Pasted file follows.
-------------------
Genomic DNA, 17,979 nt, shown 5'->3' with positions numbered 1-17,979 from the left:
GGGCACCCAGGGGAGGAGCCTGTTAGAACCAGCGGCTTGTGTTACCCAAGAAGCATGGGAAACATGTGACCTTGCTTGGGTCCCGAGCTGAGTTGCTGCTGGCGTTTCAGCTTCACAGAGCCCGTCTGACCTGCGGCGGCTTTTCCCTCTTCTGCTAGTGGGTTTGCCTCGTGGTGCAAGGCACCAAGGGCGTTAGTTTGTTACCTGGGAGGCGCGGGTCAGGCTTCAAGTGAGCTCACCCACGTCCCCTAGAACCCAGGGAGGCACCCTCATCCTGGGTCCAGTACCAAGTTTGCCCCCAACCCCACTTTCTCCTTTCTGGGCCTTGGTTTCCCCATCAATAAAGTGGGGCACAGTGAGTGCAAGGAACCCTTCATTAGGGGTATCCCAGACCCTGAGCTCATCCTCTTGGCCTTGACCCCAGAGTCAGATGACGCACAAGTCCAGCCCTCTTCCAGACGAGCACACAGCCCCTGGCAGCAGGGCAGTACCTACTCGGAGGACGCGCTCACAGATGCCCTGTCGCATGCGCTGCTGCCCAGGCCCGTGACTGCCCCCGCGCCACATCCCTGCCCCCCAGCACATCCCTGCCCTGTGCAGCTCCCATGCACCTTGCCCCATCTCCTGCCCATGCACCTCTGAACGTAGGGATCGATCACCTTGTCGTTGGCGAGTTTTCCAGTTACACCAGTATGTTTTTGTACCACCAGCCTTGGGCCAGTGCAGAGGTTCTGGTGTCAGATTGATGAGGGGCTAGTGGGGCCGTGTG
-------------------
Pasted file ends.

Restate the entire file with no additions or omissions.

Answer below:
Genomic DNA, 17,979 nt, shown 5'->3' with positions numbered 1-17,979 from the left:
GGGCACCCAGGGGAGGAGCCTGTTAGAACCAGCGGCTTGTGTTACCCAAGAAGCATGGGAAACATGTGACCTTGCTTGGGTCCCGAGCTGAGTTGCTGCTGGCGTTTCAGCTTCACAGAGCCCGTCTGACCTGCGGCGGCTTTTCCCTCTTCTGCTAGTGGGTTTGCCTCGTGGTGCAAGGCACCAAGGGCGTTAGTTTGTTACCTGGGAGGCGCGGGTCAGGCTTCAAGTGAGCTCACCCACGTCCCCTAGAACCCAGGGAGGCACCCTCATCCTGGGTCCAGTACCAAGTTTGCCCCCAACCCCACTTTCTCCTTTCTGGGCCTTGGTTTCCCCATCAATAAAGTGGGGCACAGTGAGTGCAAGGAACCCTTCATTAGGGGTATCCCAGACCCTGAGCTCATCCTCTTGGCCTTGACCCCAGAGTCAGATGACGCACAAGTCCAGCCCTCTTCCAGACGAGCACACAGCCCCTGGCAGCAGGGCAGTACCTACTCGGAGGACGCGCTCACAGATGCCCTGTCGCATGCGCTGCTGCCCAGGCCCGTGACTGCCCCCGCGCCACATCCCTGCCCCCCAGCACATCCCTGCCCTGTGCAGCTCCCATGCACCTTGCCCCATCTCCTGCCCATGCACCTCTGAACGTAGGGATCGATCACCTTGTCGTTGGCGAGTTTTCCAGTTACACCAGTATGTTTTTGTACCACCAGCCTTGGGCCAGTGCAGAGGTTCTGGTGTCAGATTGATGAGGGGCTAGTGGGGCCGTGTG